This post was inspired by a fellow ex-pat’s response to the Paris attacks: https://wordpress.com/read/post/id/79841366/1687
When I saw the first reports of the Paris attacks I felt very, very far away from home. We probably saw the footage before our friends and families, many of whom I know woke up to the news; we were in a bar with some American colleagues.
It was strange. The news was acknowledged, but the conversation carried on. The ubiquitous TV was on silent – there was probably a football game that had commandeered the PA system – and that may have had something to do with it. But as the days have passed, I have felt that, as Brits, we are just more connected with Paris than most Americans. Of course, DC is an international city. There was a gathering of people with flowers outside the French embassy and flags are flying at half mast. But generally people haven’t seemed to be that affected or shocked by the event. Maybe this is how it feels to be from Lebanon right now…
It’s at times like these that I’m grateful for the internet – for Facebook and WordPress especially. I’m not sure about the temporary French flag backgrounds, but I appreciated the ‘safe’ button, and the fact that many of my friends were posting their allegiance to both Paris and Beirut:
I also took quite a bit of comfort in this interview I found posted to my facebook feed: http://www.huffingtonpost.com/entry/paris-child-interview_564a75a8e4b08cda348a51ca
And from Michelle W’s selection of blog posts
John Oliver’s rant against ISIS and Waleed Aly’s call to not let ISIS turn us against Muslims gave me some feeling of empowerment:
And while Judith Butler painted a worrying picture of an ‘enhanced security state’ in Paris (http://www.versobooks.com/blogs/2337-mourning-becomes-the-law-judith-butler-from-paris), I took heart from the fact that I don’t usually hear people demanding that countries and police forces should do more after tragedies like these. I do think that governments should be more honest about the choice we have to make: greater security and less freedom, or more freedom and greater risk? But overall I think people have accepted that we live at a time when attacks are likely to happen, but that if we abandon our freedoms, then the terrorists have won.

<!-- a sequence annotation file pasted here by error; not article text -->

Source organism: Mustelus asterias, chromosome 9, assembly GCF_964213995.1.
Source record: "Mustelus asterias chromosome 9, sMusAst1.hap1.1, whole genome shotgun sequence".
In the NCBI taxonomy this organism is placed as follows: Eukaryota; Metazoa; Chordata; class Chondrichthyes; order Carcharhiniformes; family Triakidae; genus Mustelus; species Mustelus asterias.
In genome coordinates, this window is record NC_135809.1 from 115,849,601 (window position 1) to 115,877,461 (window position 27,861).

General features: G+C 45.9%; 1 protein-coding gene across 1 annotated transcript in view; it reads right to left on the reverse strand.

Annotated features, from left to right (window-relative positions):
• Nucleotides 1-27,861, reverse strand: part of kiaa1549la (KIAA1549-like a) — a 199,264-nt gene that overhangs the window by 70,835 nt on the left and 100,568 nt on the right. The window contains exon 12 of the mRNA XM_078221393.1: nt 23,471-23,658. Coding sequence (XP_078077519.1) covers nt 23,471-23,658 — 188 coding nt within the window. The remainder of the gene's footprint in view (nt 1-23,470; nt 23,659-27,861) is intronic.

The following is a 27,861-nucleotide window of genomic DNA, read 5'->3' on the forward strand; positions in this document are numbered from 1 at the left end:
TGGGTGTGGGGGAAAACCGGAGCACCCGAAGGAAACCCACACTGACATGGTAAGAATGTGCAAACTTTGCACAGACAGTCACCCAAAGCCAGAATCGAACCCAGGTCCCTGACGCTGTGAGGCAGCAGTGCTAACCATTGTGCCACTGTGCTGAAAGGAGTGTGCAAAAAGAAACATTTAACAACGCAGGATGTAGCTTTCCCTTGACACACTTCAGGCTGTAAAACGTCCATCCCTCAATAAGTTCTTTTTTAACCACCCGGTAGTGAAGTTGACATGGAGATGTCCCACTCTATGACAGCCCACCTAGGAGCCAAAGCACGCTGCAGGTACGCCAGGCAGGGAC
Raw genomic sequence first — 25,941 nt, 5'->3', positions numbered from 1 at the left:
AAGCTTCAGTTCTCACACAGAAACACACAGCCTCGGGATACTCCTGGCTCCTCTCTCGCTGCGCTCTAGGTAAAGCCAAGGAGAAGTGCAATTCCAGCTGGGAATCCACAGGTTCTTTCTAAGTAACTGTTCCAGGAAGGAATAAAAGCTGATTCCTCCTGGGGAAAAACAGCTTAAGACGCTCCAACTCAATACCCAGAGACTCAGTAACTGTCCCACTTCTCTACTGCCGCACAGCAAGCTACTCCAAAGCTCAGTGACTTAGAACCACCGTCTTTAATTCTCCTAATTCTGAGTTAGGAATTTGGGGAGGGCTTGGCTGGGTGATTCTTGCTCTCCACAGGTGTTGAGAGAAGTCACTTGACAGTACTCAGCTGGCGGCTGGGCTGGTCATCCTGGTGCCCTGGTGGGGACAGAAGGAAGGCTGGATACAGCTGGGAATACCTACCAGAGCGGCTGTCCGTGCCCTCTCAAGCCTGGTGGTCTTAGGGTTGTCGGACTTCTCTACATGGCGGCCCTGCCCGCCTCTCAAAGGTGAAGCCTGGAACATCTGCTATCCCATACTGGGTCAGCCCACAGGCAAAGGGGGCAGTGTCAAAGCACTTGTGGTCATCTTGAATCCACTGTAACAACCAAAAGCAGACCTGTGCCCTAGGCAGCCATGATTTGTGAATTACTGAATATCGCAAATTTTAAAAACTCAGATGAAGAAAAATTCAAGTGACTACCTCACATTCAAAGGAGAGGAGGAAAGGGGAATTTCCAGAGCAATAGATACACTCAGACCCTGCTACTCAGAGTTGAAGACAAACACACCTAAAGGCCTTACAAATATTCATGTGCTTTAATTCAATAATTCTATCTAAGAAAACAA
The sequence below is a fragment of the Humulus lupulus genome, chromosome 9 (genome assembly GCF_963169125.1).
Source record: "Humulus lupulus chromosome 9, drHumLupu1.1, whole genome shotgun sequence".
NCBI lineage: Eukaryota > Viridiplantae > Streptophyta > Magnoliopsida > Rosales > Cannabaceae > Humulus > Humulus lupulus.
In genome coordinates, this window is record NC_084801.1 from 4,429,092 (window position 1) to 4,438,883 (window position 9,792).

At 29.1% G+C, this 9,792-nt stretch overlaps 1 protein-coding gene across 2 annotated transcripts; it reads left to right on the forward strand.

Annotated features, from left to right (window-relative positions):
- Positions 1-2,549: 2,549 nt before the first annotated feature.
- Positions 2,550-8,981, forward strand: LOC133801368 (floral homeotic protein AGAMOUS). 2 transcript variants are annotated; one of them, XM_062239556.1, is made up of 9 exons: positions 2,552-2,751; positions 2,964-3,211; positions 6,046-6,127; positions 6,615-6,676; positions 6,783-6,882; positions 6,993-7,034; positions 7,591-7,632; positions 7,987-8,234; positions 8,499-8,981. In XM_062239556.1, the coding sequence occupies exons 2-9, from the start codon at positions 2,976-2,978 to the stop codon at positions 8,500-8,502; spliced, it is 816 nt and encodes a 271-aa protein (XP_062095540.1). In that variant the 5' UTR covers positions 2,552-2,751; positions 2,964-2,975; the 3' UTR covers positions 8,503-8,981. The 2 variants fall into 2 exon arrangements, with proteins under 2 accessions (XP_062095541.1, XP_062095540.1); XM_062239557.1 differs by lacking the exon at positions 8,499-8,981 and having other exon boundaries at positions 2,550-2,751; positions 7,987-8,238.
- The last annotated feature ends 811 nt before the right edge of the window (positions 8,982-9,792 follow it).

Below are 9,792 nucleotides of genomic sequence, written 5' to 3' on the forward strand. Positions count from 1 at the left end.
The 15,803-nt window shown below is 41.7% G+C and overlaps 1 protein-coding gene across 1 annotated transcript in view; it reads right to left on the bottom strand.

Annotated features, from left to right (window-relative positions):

The aftermath of the attacks, as it has played out in American politics, has been less heartening. First, I’m slightly impatient with the stories that schools have canceled trips to DC for fear of terrorism here. I’m impatient for two reasons:
- There hasn’t been a major attack on US soil since 9/11 – which was in 2001. Since then we’ve had the Madrid train bombings in 2004, 7/7 in the UK in 2005 and now the Beirut and Paris attacks – and that’s not counting the numerous attacks in Iraq, Mumbai, Karachi and many more countries, which don’t make the news.
- If you let fear of terrorism stop you living your life – and learning – then (as I said in my previous paragraph) the terrorists have won.
Secondly, I’ve been really depressed by the rhetoric against taking in refugees. American political discourse has up till now been rather more sympathetic to the Syrian refugees – partly due to Pope Francis’s recent visit, but probably also because the problem is much less immediate for America – resourceful though they are, the refugees have yet to find a way to cross the Atlantic ocean. However, thanks to the Paris attacks, and the rumours of a Syrian passport being found on one of the attackers, it’s now open season on refugees. The remarkably unchristian 7th day adventist Ben Carson has said America should not allow in any refugees in case they turn out to be terrorists in disguise. And Jeb Bush has suggested that they could just let the Christians in – and let the rest rot.
As is often the case, the one person who has revived my flagging faith in humanity is Barack Obama. I’ll let his words stand on their own.
“When I hear folks say that maybe we should just admit the Christians and not the Muslims (refugees), when I hear political leaders suggesting that there would be a religious test for which person who’s fleeing from a war-torn country is admitted, when some of those folks themselves come from families who benefited from protection when they were fleeing political persecution, that’s shameful. That’s not American.”